Patients with primary
psychiatric comorbidity and sedative-hypnotic use disorders | Patients with primary substance use comorbidity | Patients with abuse of or dependence on multiple
drugs or alcohol | Patients with coexisting psychiatric disorders
Patients who present with adverse effects secondary to sedative-hypnotic
medications require a thorough evaluation, including an appraisal
of whether adverse effects outweigh benefits of continuing treatment.
Adverse effects include the development of excessive sedation or
memory problems that interfere with functioning or increase risk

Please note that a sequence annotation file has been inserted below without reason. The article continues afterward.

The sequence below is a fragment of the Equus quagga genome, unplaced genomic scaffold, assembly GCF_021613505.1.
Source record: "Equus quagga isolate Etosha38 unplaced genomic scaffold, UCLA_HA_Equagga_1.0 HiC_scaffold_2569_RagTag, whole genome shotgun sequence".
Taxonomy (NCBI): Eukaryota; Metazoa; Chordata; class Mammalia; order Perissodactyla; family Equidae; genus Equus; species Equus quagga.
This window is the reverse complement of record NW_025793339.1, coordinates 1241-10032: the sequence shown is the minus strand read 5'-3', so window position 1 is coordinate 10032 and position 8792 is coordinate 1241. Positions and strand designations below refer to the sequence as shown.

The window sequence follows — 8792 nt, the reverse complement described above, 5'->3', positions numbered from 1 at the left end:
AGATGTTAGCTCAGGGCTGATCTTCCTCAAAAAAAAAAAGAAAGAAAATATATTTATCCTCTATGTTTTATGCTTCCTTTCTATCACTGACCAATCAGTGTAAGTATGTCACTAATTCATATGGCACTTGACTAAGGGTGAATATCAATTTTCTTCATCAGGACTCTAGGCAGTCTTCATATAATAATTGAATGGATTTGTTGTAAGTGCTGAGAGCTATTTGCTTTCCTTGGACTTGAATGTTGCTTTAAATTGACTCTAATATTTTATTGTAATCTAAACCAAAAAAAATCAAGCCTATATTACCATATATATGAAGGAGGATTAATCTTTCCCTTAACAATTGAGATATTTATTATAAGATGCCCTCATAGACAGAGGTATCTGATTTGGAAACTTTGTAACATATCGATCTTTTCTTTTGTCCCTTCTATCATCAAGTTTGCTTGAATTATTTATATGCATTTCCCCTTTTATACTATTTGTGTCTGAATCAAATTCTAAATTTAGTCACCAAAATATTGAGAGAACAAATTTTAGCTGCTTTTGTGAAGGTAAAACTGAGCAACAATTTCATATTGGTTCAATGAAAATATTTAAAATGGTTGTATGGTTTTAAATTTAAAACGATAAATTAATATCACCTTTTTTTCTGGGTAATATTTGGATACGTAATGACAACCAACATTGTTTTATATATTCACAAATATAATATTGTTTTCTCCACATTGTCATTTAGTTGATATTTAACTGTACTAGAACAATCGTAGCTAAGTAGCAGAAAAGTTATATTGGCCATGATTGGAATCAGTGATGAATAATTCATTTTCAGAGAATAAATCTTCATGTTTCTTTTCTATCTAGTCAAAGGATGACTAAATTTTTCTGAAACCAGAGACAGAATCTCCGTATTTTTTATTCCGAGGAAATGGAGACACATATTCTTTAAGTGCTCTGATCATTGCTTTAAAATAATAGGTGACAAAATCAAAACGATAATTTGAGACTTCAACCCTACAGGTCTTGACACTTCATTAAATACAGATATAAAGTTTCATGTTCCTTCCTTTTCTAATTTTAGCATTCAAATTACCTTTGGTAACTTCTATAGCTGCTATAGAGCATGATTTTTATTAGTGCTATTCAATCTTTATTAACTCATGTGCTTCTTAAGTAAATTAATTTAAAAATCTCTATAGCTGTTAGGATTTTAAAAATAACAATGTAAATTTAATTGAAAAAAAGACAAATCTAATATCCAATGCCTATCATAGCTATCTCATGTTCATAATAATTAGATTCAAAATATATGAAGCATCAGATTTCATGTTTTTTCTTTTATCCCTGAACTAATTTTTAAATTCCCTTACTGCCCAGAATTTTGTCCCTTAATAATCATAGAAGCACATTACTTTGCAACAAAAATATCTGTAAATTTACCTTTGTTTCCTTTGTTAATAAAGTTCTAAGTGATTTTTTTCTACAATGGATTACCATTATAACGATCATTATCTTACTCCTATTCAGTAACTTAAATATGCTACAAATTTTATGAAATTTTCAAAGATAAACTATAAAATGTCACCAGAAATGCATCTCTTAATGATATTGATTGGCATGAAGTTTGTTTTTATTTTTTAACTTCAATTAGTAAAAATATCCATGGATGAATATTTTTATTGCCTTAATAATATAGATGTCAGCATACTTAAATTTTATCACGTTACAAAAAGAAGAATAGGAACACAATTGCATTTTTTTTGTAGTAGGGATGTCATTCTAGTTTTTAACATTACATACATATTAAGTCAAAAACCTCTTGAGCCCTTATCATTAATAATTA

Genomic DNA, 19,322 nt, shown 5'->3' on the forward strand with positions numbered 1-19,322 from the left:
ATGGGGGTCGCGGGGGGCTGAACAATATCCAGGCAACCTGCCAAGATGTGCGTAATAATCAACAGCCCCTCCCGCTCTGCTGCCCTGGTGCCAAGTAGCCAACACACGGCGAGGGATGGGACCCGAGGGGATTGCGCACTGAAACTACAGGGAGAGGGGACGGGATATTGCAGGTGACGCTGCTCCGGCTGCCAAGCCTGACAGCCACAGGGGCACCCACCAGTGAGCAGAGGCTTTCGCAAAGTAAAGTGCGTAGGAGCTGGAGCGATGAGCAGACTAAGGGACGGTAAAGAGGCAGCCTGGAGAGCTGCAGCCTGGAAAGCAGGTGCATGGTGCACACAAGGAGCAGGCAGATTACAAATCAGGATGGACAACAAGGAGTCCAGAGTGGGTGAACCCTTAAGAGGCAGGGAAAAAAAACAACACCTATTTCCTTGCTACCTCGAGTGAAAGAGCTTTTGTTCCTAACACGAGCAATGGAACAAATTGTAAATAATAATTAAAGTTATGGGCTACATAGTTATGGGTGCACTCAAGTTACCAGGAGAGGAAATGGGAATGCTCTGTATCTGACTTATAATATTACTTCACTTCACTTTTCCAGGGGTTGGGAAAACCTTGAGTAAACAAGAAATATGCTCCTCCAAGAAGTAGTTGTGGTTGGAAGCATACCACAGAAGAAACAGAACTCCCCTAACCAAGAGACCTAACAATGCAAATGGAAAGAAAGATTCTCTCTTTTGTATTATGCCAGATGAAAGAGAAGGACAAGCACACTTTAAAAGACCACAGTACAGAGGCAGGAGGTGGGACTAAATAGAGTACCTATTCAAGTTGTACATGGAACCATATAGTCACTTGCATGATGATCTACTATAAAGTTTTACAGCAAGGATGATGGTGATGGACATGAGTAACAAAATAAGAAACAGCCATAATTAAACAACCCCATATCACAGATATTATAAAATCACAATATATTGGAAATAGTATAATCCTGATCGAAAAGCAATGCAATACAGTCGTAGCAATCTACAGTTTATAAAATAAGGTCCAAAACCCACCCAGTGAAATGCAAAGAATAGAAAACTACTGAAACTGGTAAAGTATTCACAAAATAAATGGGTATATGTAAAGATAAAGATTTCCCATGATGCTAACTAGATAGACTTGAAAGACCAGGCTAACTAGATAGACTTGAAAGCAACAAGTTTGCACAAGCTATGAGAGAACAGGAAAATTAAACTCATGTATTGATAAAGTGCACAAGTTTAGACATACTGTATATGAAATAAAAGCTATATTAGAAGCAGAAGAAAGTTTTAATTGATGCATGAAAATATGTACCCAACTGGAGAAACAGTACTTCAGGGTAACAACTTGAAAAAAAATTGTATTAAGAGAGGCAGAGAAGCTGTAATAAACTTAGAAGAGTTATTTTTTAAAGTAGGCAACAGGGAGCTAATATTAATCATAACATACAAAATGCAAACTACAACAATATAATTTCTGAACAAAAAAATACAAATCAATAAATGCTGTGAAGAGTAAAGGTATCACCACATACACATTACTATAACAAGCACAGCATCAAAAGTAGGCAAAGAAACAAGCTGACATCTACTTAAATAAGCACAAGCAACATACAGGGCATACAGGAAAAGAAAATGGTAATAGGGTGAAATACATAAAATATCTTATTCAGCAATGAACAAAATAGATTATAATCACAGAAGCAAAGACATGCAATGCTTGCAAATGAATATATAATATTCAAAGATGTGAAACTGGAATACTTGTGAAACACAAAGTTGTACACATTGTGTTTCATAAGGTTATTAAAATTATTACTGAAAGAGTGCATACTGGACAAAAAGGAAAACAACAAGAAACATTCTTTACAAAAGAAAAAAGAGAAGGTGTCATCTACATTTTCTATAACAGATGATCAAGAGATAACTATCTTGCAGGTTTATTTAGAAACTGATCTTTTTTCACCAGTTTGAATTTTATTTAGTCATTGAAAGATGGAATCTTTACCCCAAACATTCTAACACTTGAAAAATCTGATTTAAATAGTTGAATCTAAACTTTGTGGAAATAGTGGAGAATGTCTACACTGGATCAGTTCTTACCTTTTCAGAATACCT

of falls in the elderly, potential for adverse interaction with
alcohol or other sedative medications, and compulsive/uncontrollable side
effects involved in maintenance therapy with alternative antianxiety
medications such as antidepressants, mood stabilizers, or neuroleptics.
In the instances when adequate symptom control cannot be achieved
without adverse effects, the alternative treatment strategy is warranted.
This might include 1) conversion to and stabilization on the equivalent
dose of an alternative benzodiazepine with a slower onset and a
longer duration of effect (e.g., conversion from alprazolam to clonazepam);
2) conversion to and stabilization on the lower dose of the alternative
benzodiazepine; 3) complete discontinuation of benzodiazepines and stabilization
on an alternative GABAergic agent with a more favorable safety profile
(e.g., carbamazepine or valproate); or 4) discontinuation of medication
and implementation of behavioral treatment strategies (see Figure 16–2 for the suggested treatment strategies).